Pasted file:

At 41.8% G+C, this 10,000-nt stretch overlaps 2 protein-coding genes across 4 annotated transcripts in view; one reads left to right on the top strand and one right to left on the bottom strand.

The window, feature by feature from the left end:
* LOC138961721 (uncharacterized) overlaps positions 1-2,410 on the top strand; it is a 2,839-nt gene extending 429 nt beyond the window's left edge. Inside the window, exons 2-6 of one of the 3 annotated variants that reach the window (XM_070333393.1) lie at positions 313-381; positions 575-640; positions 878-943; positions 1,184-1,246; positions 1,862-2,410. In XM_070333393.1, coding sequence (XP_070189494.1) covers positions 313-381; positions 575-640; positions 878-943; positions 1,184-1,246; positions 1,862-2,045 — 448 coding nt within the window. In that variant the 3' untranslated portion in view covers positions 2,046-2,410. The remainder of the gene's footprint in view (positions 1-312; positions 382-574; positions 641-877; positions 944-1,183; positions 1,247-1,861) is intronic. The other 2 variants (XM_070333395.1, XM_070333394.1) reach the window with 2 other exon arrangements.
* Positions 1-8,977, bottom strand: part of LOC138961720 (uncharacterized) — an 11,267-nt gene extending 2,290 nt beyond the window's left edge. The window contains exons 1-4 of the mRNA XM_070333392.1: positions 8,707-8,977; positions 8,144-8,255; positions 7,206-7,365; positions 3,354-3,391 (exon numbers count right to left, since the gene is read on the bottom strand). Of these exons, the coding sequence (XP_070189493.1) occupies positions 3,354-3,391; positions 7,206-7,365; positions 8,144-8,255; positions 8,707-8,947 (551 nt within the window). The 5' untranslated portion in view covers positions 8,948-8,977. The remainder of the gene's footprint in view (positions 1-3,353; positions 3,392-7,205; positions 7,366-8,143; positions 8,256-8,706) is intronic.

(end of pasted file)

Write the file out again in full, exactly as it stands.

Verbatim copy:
At 41.8% G+C, this 10,000-nt stretch overlaps 2 protein-coding genes across 4 annotated transcripts in view; one reads left to right on the top strand and one right to left on the bottom strand.

The window, feature by feature from the left end:
* LOC138961721 (uncharacterized) overlaps positions 1-2,410 on the top strand; it is a 2,839-nt gene extending 429 nt beyond the window's left edge. Inside the window, exons 2-6 of one of the 3 annotated variants that reach the window (XM_070333393.1) lie at positions 313-381; positions 575-640; positions 878-943; positions 1,184-1,246; positions 1,862-2,410. In XM_070333393.1, coding sequence (XP_070189494.1) covers positions 313-381; positions 575-640; positions 878-943; positions 1,184-1,246; positions 1,862-2,045 — 448 coding nt within the window. In that variant the 3' untranslated portion in view covers positions 2,046-2,410. The remainder of the gene's footprint in view (positions 1-312; positions 382-574; positions 641-877; positions 944-1,183; positions 1,247-1,861) is intronic. The other 2 variants (XM_070333395.1, XM_070333394.1) reach the window with 2 other exon arrangements.
* Positions 1-8,977, bottom strand: part of LOC138961720 (uncharacterized) — an 11,267-nt gene extending 2,290 nt beyond the window's left edge. The window contains exons 1-4 of the mRNA XM_070333392.1: positions 8,707-8,977; positions 8,144-8,255; positions 7,206-7,365; positions 3,354-3,391 (exon numbers count right to left, since the gene is read on the bottom strand). Of these exons, the coding sequence (XP_070189493.1) occupies positions 3,354-3,391; positions 7,206-7,365; positions 8,144-8,255; positions 8,707-8,947 (551 nt within the window). The 5' untranslated portion in view covers positions 8,948-8,977. The remainder of the gene's footprint in view (positions 1-3,353; positions 3,392-7,205; positions 7,366-8,143; positions 8,256-8,706) is intronic.